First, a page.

Training dachshunds can be a task due to their naturally independent nature and formal obedience training can be a plus. The effects of having a trained dog handler work with your dogs (and you) can lay a great foundation. You must be sure to keep close attention to the way the dog trainer handles your dog so that you are able to apply these same techniques outside of class. Always be consistent in using the proper technique and you’ll have a much happier dog. Dachshund puppies do require exercise and should have regular exercise. If you have a small yard then daily walks are recommended. A leash is a must as they are hunting dogs and can be known to chase and can quickly be out of reach. Dachshund puppies make great companions and will need plenty of companionship and attention. Believe me, when you take your precious dachshund puppy out walking you will attract a lot of attention.

A lack of attention can lead to your dachshund puppy feeling lonely and may cause excessive barking to plead for attention. No one likes a dog that barks constantly and your neighbors will certainly get annoyed. Remember to give your dachshund puppy lots of praise when he behaves well.

Now that we know a little bit about where dachshund puppies come from and some idea of their training, let’s get into some tips you can start to use from day 1.

Choose the Right Dog

One of the first things to think about when considering any dog is to look at yourself and find a dog that matches you. A huge mistake that you want to avoid is thinking that getting a dog will help change you. They can be great companions, but if you normally are not one for exercise and getting out doors, take this into account when searching for your dog. While they do need exercise, their requirements are not excessive, so dachshund puppies are very good at adapting and fit well with many different life styles.

Socalize Them Well

These dogs make terrific family pets. Companionship is important in life of all dachshund puppies and family life (your own pack) fits in well for these dogs. They serve as wonderful watch dogs as well, their big bark belies their small stature. Their large ears are very well equipped to hear noises that are well beyond the human scope of hearing. They can get possessive of their toys and even certain individuals with whom they may develop an extra tight bond. If dachshund puppies are not familiar with children and strangers, they may snap at them or even attempt to bite. They have been known to respond defensively by snapping and growling if they feel uncomfortable or threatened. So well controlled introductions to new people are essential.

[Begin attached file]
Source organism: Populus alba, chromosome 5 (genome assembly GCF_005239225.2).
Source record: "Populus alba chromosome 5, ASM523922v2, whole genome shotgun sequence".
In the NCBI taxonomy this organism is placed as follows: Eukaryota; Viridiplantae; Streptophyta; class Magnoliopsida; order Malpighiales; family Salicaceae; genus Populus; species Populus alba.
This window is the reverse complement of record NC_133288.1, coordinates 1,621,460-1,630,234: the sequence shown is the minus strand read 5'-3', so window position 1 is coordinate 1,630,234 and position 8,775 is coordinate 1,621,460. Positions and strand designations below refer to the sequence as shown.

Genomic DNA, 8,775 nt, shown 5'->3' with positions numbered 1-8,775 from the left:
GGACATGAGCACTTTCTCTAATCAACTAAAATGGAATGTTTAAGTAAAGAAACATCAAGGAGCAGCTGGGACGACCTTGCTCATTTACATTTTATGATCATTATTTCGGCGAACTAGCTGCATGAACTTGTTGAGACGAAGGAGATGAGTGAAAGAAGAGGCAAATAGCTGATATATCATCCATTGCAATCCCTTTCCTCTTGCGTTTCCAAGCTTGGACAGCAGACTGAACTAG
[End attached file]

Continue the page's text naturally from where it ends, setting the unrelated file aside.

Be Sensitive to Their Needs

Dachshund puppies are sensitive to extreme hot and cold temperatures, so outside living is not recommended for your dachshund puppy. They do get along well and socialize with other dogs (and even cats) very easily so having other dogs in your pack is fine. They are very easily taken care of as an inside pet. They do not require much grooming and shed very lightly. These two traits make them a first choice for an inside living dog.

Select the Right Personality

They come in a variety of sizes (even miniature), coat types, and colors. The different types of Dachshund puppies have their own very unique and individual personalities to match their difference in looks. If you are planning on having multiple dogs this means you can really have variety in appearance and characteristics.  Smooth hairs are considered   bold, Long hairs – relaxed, Wire hairs – the clowns of the dachshund world.

Training is Recommended

Stubbornness is one dominant personality trait of intelligent dogs. A good breed of dachshund puppies will show many signs of intelligence. Stubbornness is something that will best be overcome early on in the long life and this is where obedience training can make a big impact. Excessive barking can be an obvious sign of stubbornness.

Look After their Health – Vaccinations